LIBERTY LAKE, Wash. — The mayor of Liberty Lake vetoed a city council ordinance that would give the council the power to accept or reject library policies.
Mayor Cris Kaminskas said neither the city council nor the mayor will initiate book restrictions or restrict access to library material. In a statement, she said the new ordinance sets the city council and library board up for "a never-ending cycle of submittals and rejections."
Liberty Lake's city council voted 4-3 on May 16 to give themselves the final say regarding library board policies, including collection development. The ordinance said the city council will not initiate any book bans but will have the final say if the library proposes a book ban.
Kaminskas said the way the ordinance is written does not allow for discussion about the board's policies. Instead, she believes the ordinance will only result in a series of submittals and rejections until the board submits something the council approves of.
"The four Councilmembers who voted to implement these changes have a total of approximately 16 years of experience on City Council and none have degrees or professional experience in libraries or in education," Kaminskas wrote in a statement. "On the other hand, the Library Board of Trustees has over 96 years of professional experience in libraries and education."
Among the board members, Kaminskas said they hold masters degrees in library sciences, special education, curriculum and instruction, early childhood education, educational leadership and a school library endorsement.
One of the board members is also an attorney in the library industry.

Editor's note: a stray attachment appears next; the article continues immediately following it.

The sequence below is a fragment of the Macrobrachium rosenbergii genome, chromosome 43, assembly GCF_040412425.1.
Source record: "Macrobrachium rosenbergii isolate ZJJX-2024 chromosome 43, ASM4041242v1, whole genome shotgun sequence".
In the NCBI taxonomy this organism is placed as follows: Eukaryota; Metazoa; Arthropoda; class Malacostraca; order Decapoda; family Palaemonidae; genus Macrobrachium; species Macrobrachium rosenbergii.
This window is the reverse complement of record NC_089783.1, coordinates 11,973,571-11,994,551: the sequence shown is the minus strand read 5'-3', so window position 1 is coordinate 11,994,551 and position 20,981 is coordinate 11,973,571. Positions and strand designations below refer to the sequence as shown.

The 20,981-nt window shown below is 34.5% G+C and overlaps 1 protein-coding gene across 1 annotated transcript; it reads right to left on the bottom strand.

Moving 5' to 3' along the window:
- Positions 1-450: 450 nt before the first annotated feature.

"The board is made up of educated and trained professionals; Let them do what they were appointed to do," Kaminskas said. "All members were confirmed by council; that is the Council oversight."
The mayor suggested that neither the city council nor the mayor will initiate a book ban at the library. If the board decides to remove any material, the decision will go to city council, who will then either uphold or reject the board's proposal.
With regard to the new clause that requires each council member to individually approve or reject all library policies dating back to Feb. 21, the mayor suggested that any proposed changes to any library policies will be given to the council during quarterly reports.
Then, the council will review and discuss the proposed changes before providing feedback to the board with the intent of coming to an agreement.
"What disappoints me the most about the last seven months is the lack of regard for citizen input," Kaminskas said. "Councilmembers can’t have their cake and eat it too – if you want citizen feedback, you need to listen to it. Don’t pick and choose what you hear."
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